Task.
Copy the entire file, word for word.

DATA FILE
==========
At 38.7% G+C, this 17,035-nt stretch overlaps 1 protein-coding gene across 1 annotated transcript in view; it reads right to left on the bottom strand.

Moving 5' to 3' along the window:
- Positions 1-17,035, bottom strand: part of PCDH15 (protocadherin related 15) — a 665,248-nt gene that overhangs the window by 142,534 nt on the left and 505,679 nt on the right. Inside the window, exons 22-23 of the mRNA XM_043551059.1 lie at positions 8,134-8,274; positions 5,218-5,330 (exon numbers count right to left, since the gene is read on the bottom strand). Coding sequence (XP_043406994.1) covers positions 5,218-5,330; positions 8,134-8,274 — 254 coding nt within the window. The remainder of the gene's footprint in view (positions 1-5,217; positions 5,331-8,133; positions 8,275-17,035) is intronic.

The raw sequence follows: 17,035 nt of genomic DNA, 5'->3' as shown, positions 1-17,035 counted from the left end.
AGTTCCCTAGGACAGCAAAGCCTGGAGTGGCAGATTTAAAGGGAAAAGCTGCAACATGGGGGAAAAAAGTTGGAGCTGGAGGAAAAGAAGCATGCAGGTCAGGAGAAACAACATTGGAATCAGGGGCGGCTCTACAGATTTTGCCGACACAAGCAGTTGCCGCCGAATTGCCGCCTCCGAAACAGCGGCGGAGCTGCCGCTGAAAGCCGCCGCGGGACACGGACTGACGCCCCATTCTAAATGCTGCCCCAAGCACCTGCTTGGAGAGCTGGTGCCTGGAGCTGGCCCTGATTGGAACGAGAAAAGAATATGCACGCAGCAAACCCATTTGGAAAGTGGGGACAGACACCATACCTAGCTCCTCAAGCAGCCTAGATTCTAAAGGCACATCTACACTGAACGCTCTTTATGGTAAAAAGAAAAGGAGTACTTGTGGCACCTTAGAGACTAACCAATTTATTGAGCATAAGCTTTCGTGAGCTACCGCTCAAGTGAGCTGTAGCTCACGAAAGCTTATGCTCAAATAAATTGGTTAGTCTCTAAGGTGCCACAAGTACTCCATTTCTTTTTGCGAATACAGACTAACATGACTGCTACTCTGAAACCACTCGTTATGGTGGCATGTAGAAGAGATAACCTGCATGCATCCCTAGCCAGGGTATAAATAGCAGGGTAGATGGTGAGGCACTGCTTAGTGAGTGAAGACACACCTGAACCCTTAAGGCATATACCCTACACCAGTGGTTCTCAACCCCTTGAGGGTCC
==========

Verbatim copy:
At 38.7% G+C, this 17,035-nt stretch overlaps 1 protein-coding gene across 1 annotated transcript in view; it reads right to left on the bottom strand.

Moving 5' to 3' along the window:
- Positions 1-17,035, bottom strand: part of PCDH15 (protocadherin related 15) — a 665,248-nt gene that overhangs the window by 142,534 nt on the left and 505,679 nt on the right. Inside the window, exons 22-23 of the mRNA XM_043551059.1 lie at positions 8,134-8,274; positions 5,218-5,330 (exon numbers count right to left, since the gene is read on the bottom strand). Coding sequence (XP_043406994.1) covers positions 5,218-5,330; positions 8,134-8,274 — 254 coding nt within the window. The remainder of the gene's footprint in view (positions 1-5,217; positions 5,331-8,133; positions 8,275-17,035) is intronic.

The raw sequence follows: 17,035 nt of genomic DNA, 5'->3' as shown, positions 1-17,035 counted from the left end.
AGTTCCCTAGGACAGCAAAGCCTGGAGTGGCAGATTTAAAGGGAAAAGCTGCAACATGGGGGAAAAAAGTTGGAGCTGGAGGAAAAGAAGCATGCAGGTCAGGAGAAACAACATTGGAATCAGGGGCGGCTCTACAGATTTTGCCGACACAAGCAGTTGCCGCCGAATTGCCGCCTCCGAAACAGCGGCGGAGCTGCCGCTGAAAGCCGCCGCGGGACACGGACTGACGCCCCATTCTAAATGCTGCCCCAAGCACCTGCTTGGAGAGCTGGTGCCTGGAGCTGGCCCTGATTGGAACGAGAAAAGAATATGCACGCAGCAAACCCATTTGGAAAGTGGGGACAGACACCATACCTAGCTCCTCAAGCAGCCTAGATTCTAAAGGCACATCTACACTGAACGCTCTTTATGGTAAAAAGAAAAGGAGTACTTGTGGCACCTTAGAGACTAACCAATTTATTGAGCATAAGCTTTCGTGAGCTACCGCTCAAGTGAGCTGTAGCTCACGAAAGCTTATGCTCAAATAAATTGGTTAGTCTCTAAGGTGCCACAAGTACTCCATTTCTTTTTGCGAATACAGACTAACATGACTGCTACTCTGAAACCACTCGTTATGGTGGCATGTAGAAGAGATAACCTGCATGCATCCCTAGCCAGGGTATAAATAGCAGGGTAGATGGTGAGGCACTGCTTAGTGAGTGAAGACACACCTGAACCCTTAAGGCATATACCCTACACCAGTGGTTCTCAACCCCTTGAGGGTCC